• Cindy Benson

In Consideration Of Theft (5)


Best friends....

Your beautiful, trusting dogs represent a substantial investment financially and as a matter of heart. You don’t want to allow your pups to grow up fearful of strangers, and you need them to learn who to accept and under what circumstances.


This discernment is learned over time and with proper management, including limiting the opportunity for your dogs to interact with strangers in your absence.


My advice is to put up electric fencing and use signage. I would use a top wire on the side of the dogs, extending six inches or so from the fence and another one along the side towards the road. This will make it much more unappealing for strangers to reach through to “pet the dogs”.


It is also true that a pup shocked as he reaches towards a stranger will learn to associate that pain with something; the trouble with this is that you can’t control the association. It may be to men with hats, children, blue cars, who knows? This is a situation best avoided; I’d like to shock the stranger first!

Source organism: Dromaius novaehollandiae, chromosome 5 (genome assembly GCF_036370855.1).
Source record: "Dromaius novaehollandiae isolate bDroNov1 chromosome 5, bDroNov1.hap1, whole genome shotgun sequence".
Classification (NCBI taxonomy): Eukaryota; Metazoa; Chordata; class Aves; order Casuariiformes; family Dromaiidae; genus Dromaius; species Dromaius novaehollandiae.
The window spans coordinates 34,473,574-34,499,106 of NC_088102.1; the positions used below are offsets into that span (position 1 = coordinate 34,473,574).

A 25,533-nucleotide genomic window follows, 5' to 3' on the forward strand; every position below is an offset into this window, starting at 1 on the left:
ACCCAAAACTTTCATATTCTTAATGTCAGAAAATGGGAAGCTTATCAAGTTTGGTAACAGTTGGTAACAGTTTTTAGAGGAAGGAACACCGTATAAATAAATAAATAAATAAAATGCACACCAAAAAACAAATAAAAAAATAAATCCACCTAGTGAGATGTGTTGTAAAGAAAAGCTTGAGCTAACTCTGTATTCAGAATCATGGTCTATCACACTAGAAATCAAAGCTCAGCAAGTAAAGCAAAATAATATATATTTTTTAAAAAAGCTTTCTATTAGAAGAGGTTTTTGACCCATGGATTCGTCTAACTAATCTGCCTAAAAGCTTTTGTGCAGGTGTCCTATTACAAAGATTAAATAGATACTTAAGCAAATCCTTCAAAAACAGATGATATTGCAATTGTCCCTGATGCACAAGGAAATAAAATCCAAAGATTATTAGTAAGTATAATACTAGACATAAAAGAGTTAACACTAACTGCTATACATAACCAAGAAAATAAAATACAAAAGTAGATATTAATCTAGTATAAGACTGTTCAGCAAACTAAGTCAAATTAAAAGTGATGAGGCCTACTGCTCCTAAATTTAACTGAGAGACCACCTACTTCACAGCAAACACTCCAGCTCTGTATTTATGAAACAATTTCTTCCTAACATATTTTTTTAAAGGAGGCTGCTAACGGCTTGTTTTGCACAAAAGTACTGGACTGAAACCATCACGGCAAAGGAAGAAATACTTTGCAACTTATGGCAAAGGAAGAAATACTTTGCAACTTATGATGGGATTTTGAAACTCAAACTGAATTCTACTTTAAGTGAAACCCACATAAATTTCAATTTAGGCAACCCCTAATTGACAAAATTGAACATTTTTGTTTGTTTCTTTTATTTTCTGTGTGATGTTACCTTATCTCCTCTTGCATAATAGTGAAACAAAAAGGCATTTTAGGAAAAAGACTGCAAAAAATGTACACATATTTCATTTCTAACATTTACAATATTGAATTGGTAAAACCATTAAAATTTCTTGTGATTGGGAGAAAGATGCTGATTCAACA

Often when the dogs are new on a property, and little and cute, cars will slow or even stop, to get a better look. This can teach the pups to be reactive. As they mature and learn broader discernment on their own these instances won’t trigger the same response in the dogs but when they are young this can be a big deal.


I’m an advocate for clear, serious signs, such as “Guard Dogs at Work – Do Not Slow Down Or Stop! DANGER!”. Put locks on your gates when you aren’t home. This sort of thing may not always be necessary. Your neighbors will get over the newness and the dogs will become wise, if well managed. Don’t EVER let someone reach through the fence from the road side – no positive associations should ever come from that side of the world.

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